Main opposition‘s way
Ideological slanting leads to desertion of centrist voters
If the National Assembly elections were held today, the liberal opposition parties would likely snatch parliamentary control away from the conservatives. Yet a month is too long a time to take anything for granted, especially in the extremely volatile electoral politics of Korea, where even the presidency is decided by a razor-thin margin. The battle has not even begun yet.
On Saturday, the center-left Democratic United Party (DUP) and leftist Unified Progressive Party (UPP) agreed on details to field unified candidates against the right-of-center Saenuri Party. The joint front came in contrast to signs of a split in the ruling conservative camp because of factionalized candidate selection. The liberals seem to have taken the advantageous position for the April 11 vote, at least for now.
The opposition solidarity was a must for DUP Chairwoman Han Myeong-sook, who was under fire for plunging support ratings because of her undue preference of loyalists of the late former President Roh Moo-hyun.
While the Saenuri Party’s candidate selection problems are due to the presidential ambition of its leader, Park Geun-hye, those of the DUP may have much to do with Han’s resolve to avenge the death of her former boss, as she cannot run for president herself under party rules.
Both camps are heading in the wrong direction. It is not desirable for one political party ― or ideological group ― to take both parliamentary and presidential power in view of democracy’s basic principle of checks and balances, although such a monopoly of governance will likely happen here this year. Far less acceptable is the possibility of major elections turning into proxy wars of two deceased presidents ― Park Chung-hee (through his daughter) and Roh Moo-hyun (through his protege).
Elections should be for the future, not the past. Voters should be able to select groups that provide the best welfare, security and democracy.
Park Geun-hye will reveal clear limitations in overcoming the legacy ― and halo ― of her father. Even her conservative rivals admit Park would not be a completely democratic leader. Rep. Chung Mong-joon, while commenting on Park’s one-sided selection procedure, said, ``The shadow of authoritarian reform is looming over our party.” Park promises better welfare than the Lee Myung-bak administration, but the Saenuri Party’s ideological limitations could stand in the way to her moving toward universal welfare, something most Koreans want now.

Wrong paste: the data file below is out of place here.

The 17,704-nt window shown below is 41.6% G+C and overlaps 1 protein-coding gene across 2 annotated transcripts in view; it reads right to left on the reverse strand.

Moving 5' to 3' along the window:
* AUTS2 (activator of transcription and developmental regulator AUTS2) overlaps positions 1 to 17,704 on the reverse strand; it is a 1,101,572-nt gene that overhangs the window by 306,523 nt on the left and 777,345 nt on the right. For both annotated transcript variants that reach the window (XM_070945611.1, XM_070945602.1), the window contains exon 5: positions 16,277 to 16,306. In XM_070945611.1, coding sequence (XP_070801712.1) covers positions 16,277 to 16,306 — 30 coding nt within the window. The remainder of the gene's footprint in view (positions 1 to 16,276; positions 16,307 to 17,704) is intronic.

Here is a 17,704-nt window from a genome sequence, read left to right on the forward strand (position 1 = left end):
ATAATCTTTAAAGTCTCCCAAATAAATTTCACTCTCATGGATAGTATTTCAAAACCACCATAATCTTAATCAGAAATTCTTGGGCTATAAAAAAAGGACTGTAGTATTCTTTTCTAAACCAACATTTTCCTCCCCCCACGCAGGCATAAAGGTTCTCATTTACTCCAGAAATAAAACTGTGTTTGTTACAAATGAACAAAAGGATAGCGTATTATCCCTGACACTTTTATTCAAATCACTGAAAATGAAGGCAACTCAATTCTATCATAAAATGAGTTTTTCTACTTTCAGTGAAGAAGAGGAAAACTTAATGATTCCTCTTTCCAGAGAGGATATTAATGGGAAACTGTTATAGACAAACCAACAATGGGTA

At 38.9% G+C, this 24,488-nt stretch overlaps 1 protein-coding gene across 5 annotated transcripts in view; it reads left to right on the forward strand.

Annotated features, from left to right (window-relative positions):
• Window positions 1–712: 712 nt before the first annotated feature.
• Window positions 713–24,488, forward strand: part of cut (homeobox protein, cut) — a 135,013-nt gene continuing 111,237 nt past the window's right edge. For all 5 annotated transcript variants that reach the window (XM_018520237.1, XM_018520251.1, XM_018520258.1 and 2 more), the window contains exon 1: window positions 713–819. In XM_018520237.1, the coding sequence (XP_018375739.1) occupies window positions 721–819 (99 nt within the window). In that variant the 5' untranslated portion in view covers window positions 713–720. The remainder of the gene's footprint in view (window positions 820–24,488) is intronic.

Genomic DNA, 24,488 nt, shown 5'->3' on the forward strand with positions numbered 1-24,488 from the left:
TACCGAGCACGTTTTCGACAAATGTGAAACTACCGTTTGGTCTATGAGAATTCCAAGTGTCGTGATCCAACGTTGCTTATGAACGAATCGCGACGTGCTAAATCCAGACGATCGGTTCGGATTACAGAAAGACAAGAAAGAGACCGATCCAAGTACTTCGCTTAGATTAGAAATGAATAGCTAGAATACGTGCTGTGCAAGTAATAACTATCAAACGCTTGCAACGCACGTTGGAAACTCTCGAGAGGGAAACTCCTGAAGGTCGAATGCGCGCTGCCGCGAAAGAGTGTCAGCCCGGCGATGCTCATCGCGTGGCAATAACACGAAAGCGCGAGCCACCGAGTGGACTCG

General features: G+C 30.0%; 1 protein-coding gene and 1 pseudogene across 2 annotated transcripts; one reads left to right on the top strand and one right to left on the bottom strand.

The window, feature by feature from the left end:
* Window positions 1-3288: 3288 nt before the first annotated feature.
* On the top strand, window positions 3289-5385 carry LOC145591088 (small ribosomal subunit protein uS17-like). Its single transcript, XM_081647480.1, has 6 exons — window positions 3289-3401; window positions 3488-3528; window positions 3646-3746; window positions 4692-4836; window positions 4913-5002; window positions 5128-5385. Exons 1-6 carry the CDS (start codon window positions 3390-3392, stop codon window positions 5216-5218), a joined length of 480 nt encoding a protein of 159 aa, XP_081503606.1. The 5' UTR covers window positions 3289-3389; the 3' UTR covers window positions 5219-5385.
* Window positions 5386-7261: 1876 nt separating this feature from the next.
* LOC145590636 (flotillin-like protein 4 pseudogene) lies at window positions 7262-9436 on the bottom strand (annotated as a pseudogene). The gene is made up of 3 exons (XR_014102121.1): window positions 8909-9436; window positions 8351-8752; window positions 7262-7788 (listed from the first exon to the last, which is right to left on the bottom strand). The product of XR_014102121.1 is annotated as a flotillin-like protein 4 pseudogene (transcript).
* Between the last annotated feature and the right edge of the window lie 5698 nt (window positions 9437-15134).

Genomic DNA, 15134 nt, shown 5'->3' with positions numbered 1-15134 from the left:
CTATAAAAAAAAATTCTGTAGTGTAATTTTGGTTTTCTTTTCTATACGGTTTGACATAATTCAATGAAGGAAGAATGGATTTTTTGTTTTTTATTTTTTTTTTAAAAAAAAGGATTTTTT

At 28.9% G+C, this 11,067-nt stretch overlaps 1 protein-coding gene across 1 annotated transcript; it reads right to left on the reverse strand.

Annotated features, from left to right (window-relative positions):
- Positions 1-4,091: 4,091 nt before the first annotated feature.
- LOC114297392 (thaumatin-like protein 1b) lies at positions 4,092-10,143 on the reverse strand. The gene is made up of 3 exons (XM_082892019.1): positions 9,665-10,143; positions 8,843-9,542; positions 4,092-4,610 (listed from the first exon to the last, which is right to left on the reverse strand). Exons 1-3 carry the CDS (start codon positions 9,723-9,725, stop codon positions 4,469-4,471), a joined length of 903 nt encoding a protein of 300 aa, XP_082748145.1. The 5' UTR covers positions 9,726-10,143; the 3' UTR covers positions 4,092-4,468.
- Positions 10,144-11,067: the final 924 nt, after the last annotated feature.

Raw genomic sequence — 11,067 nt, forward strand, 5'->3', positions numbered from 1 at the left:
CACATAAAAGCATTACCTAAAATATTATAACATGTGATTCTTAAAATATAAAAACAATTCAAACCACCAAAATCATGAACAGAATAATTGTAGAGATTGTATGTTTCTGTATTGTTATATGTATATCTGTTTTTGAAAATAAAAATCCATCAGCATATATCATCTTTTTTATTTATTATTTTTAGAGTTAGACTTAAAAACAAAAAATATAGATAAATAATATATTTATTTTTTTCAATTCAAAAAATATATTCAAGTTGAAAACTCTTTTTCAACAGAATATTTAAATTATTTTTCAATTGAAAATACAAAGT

So the DUP is right to call for restoring economic equity, more freedom and inter-Korean detente. But the largest opposition party seems to be going the wrong way to get over its emotional anchor. Nothing illustrates this better than the party’s campaign pledge to repeal the Korea-U.S. free trade agreement and a controversial naval base project on the southern resort island of Jeju, both initiated by former President Roh.
The DUP says the Lee administration aggravated the two projects. Then the answer should be improving, not scrapping, them. It is understandable the DUP direly needs the far-left partner’s support, and the left-of-center party feels the need to differentiate from the Saenuri Party, which is increasingly encroaching on the former’s ideological turf in economic and military affairs.
This notwithstanding, the DUP needs to stand firm and not become the UPP, especially from the viewpoint of electoral politics. Both the benefits and harms of the FTA are exaggerated, and many European countries are successfully combining an open economy and a welfare state. China’s strengthening of its claims on Ieodo points to the need for Korea to revive the concept of an ocean navy.
Korea cannot prosper by isolating itself economically and militarily. And no political parties have won elections without the support of centrist swing voters.